March 13, 2013
Photographer: Johan Spee; Johan's Web site
Summary Author: Johan Spee
As I was hiking a picturesque valley trail in the French Pyrenees Mountains in the spring of 2011, my eye was caught not only by a wild river and waterfalls but also by the exposed rock in the riverbed itself. In many places, lines ran crisscross in the rock as if snow scooters had left scratch marks during the winter. Closer inspection revealed that the lines weren't scratched into the bedrock (sunken relief) but rather raised above it. These lines are in fact joints -- fractures in the rock.
Joints generally occur as sets, with each set consisting of joints sub-parallel to each other. In this case, however, the lines run in all directions indicating that the rock has been under pressure many times and from many different directions. In the course of time and with temperatures in excess of approximately 250 F or 121 C degrees, the fractures became filled with quartz. When the rock eventually reached the surface, natural processes such as wind and water flow eroded both the rock and the quartz. The harder quartz is more resistant to these forces than the surrounding rock causing “selective erosion” that leaves the quartz standing out in relief -- a very common phenomenon but rarely displayed as clearly as here. Photo taken during a hike from la Rallière to Pont d'Espangne, France on May 28, 2011.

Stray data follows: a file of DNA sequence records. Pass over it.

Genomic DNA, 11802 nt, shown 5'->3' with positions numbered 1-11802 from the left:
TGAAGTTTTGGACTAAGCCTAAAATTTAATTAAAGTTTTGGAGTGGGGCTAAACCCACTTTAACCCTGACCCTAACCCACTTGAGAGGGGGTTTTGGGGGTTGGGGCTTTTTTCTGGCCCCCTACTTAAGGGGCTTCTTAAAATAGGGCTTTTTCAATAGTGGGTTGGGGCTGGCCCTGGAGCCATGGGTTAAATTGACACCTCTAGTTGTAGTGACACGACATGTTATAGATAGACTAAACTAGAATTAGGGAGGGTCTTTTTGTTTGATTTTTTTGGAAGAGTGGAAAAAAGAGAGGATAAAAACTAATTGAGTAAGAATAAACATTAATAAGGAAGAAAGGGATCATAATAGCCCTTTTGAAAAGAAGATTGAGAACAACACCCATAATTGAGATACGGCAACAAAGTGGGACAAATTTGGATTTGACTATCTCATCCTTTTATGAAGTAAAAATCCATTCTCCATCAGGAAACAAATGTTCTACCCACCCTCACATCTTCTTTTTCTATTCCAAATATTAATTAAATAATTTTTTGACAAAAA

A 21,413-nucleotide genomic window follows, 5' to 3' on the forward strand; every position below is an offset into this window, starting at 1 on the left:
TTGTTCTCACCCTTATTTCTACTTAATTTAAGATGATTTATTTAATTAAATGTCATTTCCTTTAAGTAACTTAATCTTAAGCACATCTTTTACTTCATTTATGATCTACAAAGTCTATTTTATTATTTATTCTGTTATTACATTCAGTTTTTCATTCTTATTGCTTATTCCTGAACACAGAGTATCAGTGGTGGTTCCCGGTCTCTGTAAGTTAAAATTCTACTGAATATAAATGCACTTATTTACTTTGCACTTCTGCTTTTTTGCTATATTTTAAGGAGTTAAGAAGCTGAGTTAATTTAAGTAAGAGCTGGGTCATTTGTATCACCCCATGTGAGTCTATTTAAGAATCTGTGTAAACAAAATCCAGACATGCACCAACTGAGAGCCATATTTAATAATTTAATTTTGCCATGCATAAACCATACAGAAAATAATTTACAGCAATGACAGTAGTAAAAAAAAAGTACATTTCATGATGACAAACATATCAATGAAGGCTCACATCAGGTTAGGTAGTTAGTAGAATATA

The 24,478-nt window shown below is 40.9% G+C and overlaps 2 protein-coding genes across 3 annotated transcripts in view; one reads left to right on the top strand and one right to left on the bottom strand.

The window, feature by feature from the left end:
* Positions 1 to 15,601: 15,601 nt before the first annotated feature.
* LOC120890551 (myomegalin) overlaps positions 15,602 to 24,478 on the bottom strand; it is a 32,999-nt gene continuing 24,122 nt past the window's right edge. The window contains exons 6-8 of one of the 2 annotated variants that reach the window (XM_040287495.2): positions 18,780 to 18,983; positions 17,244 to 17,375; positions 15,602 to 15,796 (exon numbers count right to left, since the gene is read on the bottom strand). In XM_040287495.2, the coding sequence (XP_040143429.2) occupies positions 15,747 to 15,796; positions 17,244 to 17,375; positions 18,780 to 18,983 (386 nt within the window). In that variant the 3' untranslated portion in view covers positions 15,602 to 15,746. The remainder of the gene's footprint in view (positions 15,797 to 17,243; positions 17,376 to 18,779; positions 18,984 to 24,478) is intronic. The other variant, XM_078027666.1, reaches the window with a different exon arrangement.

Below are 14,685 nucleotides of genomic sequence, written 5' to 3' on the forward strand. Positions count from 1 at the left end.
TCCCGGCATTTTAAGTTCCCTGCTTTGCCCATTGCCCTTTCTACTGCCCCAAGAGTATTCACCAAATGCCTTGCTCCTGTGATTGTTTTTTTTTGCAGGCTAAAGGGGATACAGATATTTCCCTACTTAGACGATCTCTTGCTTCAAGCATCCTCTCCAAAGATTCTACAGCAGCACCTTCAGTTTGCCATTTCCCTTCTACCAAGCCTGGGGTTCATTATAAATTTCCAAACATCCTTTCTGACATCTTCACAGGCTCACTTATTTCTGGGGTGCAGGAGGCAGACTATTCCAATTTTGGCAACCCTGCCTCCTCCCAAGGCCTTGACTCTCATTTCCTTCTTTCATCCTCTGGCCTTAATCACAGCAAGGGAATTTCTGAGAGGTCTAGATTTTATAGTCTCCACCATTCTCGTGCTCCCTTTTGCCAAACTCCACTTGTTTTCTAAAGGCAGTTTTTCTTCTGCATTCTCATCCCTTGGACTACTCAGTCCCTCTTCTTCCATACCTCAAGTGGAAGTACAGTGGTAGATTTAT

Photo details: Camera Model: Canon PowerShot A700; Focal Length: 11.5mm; Aperture: f/3.5; Exposure Time: 0.010 s (1/100).